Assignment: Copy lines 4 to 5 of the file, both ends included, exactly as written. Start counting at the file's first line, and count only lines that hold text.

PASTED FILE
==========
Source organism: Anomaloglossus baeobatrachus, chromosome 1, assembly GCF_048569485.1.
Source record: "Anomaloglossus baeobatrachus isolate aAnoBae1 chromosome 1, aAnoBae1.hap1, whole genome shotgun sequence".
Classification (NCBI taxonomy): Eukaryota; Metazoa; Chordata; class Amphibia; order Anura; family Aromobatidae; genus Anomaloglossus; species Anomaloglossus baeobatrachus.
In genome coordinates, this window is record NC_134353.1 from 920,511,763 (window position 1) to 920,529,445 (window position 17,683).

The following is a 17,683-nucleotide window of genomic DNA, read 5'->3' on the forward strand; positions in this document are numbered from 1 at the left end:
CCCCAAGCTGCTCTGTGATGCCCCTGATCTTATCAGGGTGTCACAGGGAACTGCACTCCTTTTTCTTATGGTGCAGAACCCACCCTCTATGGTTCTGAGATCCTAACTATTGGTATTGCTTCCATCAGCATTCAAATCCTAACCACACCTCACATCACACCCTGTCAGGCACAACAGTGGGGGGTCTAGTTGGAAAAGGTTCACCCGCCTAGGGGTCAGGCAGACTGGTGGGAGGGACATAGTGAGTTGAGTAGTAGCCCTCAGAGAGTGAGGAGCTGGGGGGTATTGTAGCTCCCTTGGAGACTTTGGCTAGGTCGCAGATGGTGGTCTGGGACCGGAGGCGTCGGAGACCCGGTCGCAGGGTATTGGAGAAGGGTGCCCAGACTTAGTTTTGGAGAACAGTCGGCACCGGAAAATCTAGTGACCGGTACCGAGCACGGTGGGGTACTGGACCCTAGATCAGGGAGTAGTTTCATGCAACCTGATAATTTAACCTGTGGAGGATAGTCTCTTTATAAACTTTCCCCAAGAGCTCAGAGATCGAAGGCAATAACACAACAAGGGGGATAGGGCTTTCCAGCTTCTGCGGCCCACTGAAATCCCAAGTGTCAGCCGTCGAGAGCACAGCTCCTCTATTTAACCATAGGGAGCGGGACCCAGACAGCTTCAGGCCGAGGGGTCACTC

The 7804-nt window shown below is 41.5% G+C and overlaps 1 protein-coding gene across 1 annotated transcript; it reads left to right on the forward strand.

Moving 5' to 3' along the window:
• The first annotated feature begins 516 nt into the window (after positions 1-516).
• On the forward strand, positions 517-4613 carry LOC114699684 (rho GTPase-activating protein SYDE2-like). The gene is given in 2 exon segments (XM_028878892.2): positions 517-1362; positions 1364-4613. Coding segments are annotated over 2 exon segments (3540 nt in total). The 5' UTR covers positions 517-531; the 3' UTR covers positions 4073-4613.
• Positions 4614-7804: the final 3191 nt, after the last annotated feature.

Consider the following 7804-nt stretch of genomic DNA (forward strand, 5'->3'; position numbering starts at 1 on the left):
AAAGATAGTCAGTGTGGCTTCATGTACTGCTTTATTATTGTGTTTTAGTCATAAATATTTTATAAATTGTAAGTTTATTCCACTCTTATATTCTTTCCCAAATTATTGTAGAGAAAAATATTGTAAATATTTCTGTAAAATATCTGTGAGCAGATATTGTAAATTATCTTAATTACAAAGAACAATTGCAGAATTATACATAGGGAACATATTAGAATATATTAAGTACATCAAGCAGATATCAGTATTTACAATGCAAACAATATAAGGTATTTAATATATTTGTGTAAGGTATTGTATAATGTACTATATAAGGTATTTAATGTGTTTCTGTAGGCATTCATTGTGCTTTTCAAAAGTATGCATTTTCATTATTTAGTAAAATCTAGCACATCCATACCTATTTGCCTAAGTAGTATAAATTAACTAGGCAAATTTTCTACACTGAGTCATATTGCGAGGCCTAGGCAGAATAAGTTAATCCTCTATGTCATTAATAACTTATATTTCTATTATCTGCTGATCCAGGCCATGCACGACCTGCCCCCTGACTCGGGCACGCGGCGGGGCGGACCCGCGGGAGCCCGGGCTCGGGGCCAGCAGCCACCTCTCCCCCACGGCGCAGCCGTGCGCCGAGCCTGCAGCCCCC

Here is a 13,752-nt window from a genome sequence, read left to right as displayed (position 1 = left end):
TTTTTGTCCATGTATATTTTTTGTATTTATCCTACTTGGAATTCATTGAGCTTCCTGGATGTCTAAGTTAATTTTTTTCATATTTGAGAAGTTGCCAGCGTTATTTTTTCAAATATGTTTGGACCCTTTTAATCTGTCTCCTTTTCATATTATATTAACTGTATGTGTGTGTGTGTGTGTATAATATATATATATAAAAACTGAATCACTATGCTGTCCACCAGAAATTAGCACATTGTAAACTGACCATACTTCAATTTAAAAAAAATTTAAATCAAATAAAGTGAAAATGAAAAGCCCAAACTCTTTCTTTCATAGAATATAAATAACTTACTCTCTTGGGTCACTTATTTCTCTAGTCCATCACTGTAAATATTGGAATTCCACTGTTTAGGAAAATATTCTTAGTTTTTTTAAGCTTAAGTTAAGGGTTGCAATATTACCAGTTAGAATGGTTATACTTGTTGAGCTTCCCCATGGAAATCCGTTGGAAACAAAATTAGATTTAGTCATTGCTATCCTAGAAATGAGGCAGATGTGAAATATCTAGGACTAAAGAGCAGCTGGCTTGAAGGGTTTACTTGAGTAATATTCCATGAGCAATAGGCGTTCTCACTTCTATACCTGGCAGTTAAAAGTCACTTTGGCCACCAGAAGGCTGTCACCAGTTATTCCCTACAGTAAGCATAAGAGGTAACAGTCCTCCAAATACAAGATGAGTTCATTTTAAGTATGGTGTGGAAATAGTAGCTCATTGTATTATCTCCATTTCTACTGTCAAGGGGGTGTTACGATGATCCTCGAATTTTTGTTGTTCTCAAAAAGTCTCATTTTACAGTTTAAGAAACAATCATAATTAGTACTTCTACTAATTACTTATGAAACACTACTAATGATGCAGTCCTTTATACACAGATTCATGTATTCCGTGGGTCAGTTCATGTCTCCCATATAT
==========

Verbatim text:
In genome coordinates, this window is record NC_134353.1 from 920,511,763 (window position 1) to 920,529,445 (window position 17,683).

The following is a 17,683-nucleotide window of genomic DNA, read 5'->3' on the forward strand; positions in this document are numbered from 1 at the left end: